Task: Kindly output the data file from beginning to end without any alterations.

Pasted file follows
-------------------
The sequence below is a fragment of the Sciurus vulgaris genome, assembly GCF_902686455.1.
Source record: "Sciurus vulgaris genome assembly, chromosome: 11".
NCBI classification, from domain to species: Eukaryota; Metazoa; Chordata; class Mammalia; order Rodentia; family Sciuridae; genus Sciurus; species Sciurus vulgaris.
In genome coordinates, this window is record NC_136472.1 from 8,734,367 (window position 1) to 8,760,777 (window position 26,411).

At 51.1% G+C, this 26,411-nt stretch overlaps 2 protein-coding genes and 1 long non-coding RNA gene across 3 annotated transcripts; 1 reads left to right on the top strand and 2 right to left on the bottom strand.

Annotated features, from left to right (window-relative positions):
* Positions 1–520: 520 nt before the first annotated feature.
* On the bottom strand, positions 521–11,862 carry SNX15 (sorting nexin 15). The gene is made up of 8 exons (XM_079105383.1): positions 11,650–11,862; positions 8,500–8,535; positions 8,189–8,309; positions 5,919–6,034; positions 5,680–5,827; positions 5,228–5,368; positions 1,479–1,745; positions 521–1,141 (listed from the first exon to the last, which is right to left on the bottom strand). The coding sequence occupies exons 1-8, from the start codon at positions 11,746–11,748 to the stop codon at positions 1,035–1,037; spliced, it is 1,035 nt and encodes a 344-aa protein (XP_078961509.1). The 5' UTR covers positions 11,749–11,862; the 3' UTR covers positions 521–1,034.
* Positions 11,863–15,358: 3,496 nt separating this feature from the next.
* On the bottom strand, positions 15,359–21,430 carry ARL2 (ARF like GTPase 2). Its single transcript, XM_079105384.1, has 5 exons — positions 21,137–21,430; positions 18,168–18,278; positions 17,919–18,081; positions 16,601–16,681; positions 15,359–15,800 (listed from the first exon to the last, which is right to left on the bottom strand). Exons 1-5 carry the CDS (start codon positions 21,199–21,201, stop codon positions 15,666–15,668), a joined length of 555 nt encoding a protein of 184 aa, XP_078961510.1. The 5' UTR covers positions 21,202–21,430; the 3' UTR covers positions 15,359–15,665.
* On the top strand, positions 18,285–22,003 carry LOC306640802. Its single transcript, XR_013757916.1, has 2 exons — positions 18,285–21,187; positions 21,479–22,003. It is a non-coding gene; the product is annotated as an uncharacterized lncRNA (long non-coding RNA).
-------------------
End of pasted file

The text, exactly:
The sequence below is a fragment of the Sciurus vulgaris genome, assembly GCF_902686455.1.
Source record: "Sciurus vulgaris genome assembly, chromosome: 11".
NCBI classification, from domain to species: Eukaryota; Metazoa; Chordata; class Mammalia; order Rodentia; family Sciuridae; genus Sciurus; species Sciurus vulgaris.
In genome coordinates, this window is record NC_136472.1 from 8,734,367 (window position 1) to 8,760,777 (window position 26,411).

At 51.1% G+C, this 26,411-nt stretch overlaps 2 protein-coding genes and 1 long non-coding RNA gene across 3 annotated transcripts; 1 reads left to right on the top strand and 2 right to left on the bottom strand.

Annotated features, from left to right (window-relative positions):
* Positions 1–520: 520 nt before the first annotated feature.
* On the bottom strand, positions 521–11,862 carry SNX15 (sorting nexin 15). The gene is made up of 8 exons (XM_079105383.1): positions 11,650–11,862; positions 8,500–8,535; positions 8,189–8,309; positions 5,919–6,034; positions 5,680–5,827; positions 5,228–5,368; positions 1,479–1,745; positions 521–1,141 (listed from the first exon to the last, which is right to left on the bottom strand). The coding sequence occupies exons 1-8, from the start codon at positions 11,746–11,748 to the stop codon at positions 1,035–1,037; spliced, it is 1,035 nt and encodes a 344-aa protein (XP_078961509.1). The 5' UTR covers positions 11,749–11,862; the 3' UTR covers positions 521–1,034.
* Positions 11,863–15,358: 3,496 nt separating this feature from the next.
* On the bottom strand, positions 15,359–21,430 carry ARL2 (ARF like GTPase 2). Its single transcript, XM_079105384.1, has 5 exons — positions 21,137–21,430; positions 18,168–18,278; positions 17,919–18,081; positions 16,601–16,681; positions 15,359–15,800 (listed from the first exon to the last, which is right to left on the bottom strand). Exons 1-5 carry the CDS (start codon positions 21,199–21,201, stop codon positions 15,666–15,668), a joined length of 555 nt encoding a protein of 184 aa, XP_078961510.1. The 5' UTR covers positions 21,202–21,430; the 3' UTR covers positions 15,359–15,665.
* On the top strand, positions 18,285–22,003 carry LOC306640802. Its single transcript, XR_013757916.1, has 2 exons — positions 18,285–21,187; positions 21,479–22,003. It is a non-coding gene; the product is annotated as an uncharacterized lncRNA (long non-coding RNA).